A close collaborator with the legendary Holland-Dozier-Holland songwriting and production team, at Motown and on their Invictus label, Ron Dunbar counted among his writing credits some of the greatest soul classics of the early 1970s: Clarence Carter’s hit Patches, Freda Payne’s Band Of Gold (which happened to play at a restaurant where I lunched the day after his death), the Chairmen of the Board’s Give Me Just A Little More Time… The sorry twist is that Lamont Dozier later claimed that it was Brian Holland who write the latter two tracks, but Dunbar was credited because Holland couldn’t be, for legal reasons. Also a prolific producer and A&R man, Dunbar attributed his songwriting success — much of it with the Chairmen’s General Johnson — to the great mentorship of Holland-Dozier-Holland. Even if Dozier was talking the truth, Dunbar’s co-writing credits include some other stone-cold classics, including the Flaming Embers’ Westbound #9, and Pay To The Piper and Dangling On A String for the Chairmen of the Board (who also recorded the original of Patches, and whose co-founder Danny Woods died in January). He later collaborated also with George Clinton and his P-Funk collective. In the 1990s he returned to work with the Holland company.

The jazz pioneer

Just weeks after his one-time collaborator and bassist Buell Neidlinger died, jazz pioneer and classically-trained pianist Cecil Taylor passed away at 89. In the 1950s they were at the vanguard of introducing a new sound in improvisational jazz, an avant-garde a form which would become known as free jazz. It’s fair to say that Taylor’s music, certainly after the 1950s, was not aimed at a mainstream, but it had great appeal for the few who dig the atonal extemporisations of free jazz, and of immense interest to musicologists.

Big in Sweden

By all accounts, Lill-Babs (born Barbro Margareta Svensson, her moniker is equivalent to Little Barbie) was one of Sweden’s biggest stats, and someone who helped define that country’s pop culture in the 1960s. At 23 she represented Sweden in the Eurovision Song Contest with April April, coming 14th out of 16 contestants, but by then she was already a star, having shot to prominence in 1958 with the song Är du kär i mej ännu Klas-Göran?, which sounds like something I might say at the end of a drunk night out. But her Eurovision appearance helped her launch a career in the much bigger market of West-Germany, where she also acted in some films. In 1963, she was the star turn on a Swedish TV show at which the not yet well-known English beat combo The Beatles appeared. Apparently they asked Lill-Babs for her autograph. The singer remained in the limelight especially on Swedish TV, for most of the rest of her life. When she died, Swedish TV stations changed their programming to pay tribute to Lill-Babs.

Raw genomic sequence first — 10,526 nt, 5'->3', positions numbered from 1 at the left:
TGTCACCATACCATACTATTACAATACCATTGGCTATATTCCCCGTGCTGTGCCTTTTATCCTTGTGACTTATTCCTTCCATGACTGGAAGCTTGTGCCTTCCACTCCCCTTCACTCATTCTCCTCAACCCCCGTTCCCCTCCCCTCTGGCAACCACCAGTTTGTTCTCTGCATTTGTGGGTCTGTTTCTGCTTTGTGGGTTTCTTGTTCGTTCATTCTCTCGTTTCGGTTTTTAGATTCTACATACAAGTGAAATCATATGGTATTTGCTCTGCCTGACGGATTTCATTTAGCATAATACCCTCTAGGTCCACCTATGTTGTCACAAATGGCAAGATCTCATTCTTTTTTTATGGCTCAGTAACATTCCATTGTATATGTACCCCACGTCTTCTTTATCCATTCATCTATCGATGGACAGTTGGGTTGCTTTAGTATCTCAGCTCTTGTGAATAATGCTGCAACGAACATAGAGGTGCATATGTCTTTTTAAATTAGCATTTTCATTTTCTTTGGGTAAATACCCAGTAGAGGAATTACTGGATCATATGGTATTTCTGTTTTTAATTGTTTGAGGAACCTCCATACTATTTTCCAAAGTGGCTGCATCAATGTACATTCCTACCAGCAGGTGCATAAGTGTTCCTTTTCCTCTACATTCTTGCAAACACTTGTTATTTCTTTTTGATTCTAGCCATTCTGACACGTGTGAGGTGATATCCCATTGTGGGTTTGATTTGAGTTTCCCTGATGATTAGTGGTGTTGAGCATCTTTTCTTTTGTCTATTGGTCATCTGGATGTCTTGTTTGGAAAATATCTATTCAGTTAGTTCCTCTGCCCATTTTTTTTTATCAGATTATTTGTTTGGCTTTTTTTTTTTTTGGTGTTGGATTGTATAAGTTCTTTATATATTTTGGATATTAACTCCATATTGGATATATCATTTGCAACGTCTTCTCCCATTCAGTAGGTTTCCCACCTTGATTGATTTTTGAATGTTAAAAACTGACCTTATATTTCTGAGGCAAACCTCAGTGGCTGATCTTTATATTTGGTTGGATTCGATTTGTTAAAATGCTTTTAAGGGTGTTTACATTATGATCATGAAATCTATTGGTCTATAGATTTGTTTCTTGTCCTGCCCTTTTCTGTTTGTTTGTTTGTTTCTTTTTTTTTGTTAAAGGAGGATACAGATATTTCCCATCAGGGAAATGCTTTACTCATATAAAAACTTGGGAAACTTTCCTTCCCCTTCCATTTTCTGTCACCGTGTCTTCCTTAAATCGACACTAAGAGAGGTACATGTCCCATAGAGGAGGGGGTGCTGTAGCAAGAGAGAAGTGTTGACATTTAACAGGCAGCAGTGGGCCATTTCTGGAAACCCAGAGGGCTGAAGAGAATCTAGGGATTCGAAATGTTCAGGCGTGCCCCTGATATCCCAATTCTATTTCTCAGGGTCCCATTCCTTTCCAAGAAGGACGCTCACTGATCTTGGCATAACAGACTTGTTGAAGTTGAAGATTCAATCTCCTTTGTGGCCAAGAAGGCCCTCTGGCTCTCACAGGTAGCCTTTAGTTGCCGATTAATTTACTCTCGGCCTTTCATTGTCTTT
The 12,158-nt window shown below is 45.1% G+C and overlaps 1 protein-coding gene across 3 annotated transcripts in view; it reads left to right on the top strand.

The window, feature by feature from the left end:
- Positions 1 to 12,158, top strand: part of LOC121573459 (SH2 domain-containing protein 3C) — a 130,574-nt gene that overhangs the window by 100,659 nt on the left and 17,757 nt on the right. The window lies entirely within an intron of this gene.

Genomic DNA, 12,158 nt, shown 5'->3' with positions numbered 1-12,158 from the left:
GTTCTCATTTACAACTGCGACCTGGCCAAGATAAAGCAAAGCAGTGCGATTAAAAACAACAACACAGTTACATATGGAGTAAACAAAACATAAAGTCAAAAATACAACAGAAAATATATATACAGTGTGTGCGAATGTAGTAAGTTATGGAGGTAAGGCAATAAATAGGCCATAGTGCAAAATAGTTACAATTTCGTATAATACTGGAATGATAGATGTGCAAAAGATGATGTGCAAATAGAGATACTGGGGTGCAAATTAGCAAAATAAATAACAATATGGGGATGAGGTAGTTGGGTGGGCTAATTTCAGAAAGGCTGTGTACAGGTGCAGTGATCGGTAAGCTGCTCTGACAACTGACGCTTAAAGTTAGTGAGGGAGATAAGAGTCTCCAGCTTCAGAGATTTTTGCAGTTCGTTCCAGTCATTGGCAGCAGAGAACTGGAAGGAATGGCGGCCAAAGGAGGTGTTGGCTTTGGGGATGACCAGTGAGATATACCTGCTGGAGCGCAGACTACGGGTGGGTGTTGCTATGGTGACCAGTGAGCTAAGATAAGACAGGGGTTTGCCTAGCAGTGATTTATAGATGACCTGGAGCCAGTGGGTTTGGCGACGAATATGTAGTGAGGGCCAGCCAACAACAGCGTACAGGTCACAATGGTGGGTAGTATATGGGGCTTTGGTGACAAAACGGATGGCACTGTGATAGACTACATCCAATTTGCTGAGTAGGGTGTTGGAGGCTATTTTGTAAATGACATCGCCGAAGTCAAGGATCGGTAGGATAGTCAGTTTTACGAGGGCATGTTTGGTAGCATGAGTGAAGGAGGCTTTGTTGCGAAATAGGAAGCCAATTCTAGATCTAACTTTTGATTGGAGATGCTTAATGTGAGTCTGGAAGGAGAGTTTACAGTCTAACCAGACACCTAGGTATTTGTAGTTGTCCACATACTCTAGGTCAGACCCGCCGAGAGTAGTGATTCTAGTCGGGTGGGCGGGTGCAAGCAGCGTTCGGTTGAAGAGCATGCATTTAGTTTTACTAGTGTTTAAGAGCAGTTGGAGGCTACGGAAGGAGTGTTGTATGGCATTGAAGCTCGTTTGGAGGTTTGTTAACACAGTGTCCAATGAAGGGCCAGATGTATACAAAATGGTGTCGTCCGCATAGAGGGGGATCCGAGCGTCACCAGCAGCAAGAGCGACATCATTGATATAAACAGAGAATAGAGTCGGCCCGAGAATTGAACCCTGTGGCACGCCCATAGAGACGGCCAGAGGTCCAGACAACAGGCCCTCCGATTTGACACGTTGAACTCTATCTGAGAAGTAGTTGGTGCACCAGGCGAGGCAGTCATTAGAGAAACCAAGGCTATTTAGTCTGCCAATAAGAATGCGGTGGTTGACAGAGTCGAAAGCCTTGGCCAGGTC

The country scion

He was the son of a country great, the bluegrass pioneer Earl Scruggs, but Randy Scruggs made his mark on the genre himself, as a songwriter, producer and guitarist, picking up four Grammys along the way, and receiving the CMA Musician of the Year award three times (1999, 2003, 2006). He wrote several country hits, including three of Earl Thomas Conley’s four consecutive chart toppers in the 1983. He produced acts like Waylon Jennings, Emmylou Harris, Levon Helm and Alison Krauss. And as a guitarist he backed acts such as Dolly Parton, Johnny Cash, George Strait, Randy Travis, Jones, Ricky Skaggs, Townes van Zandt, Lisa Loeb, Miranda Lambert, Dixie Chicks and Wilco.

Original Fantine

Before Les Misérables was a phenomenal musical, it was a French concept album based on Victor Hugo’s book. One of the many showstoppers in the musical is Fantine’s I Dreamed A Dream (which won Anne Hathaway an Oscar). On the original album the song was titled J’Avais Rêvé d’une Autre Vie and was sung by Rose Laurens, who has died at 65. Laurens gained fame throughout Europe for her 1982 hit Africa. A singer-songwriter, she continued to record regularly until 2015.

Almost a Beatle

An old pal of The Beatles in their Hamburg days, singer and keyboardist Roy Young took part in their very first recording, the album they made with Tony Sheridan, including the single My Bonnie, which brought the John, Paul, George and Pete to Brian Epstein’s attention. It is even said that Epstein invited Young to join The Beatles, but the singer had a gig at the Star Club which he didn’t want to put at risk by joining the yet-to-be signed band (and thereby he avoided the experience of being rejected by Decca). Young, who had recorded already in 1959, later joined an Epstein-managed band, Cliff Bennett and the Rebel Rousers (for whom McCartney did production work, including on the Beatles cover featured here), and later backed David Bowie on Sound And Vision and Low, as well as putting out a few records himself.

 

Audrey Morris, 89, jazz singer and pianist, on April 1

Ron Dunbar, 77, soul songwriter, on April 3
Chairmen Of The Board – (You’ve Got Me) Dangling On A String (1970, as co-writer)
Honey Cone – Sunday Morning People (1971, as co-writer, executive producer)
Dusty Springfield – Crumbs Off The Table (1972, as co-writer)
Parliament – Agony Of De Feet (1980, as co-writer)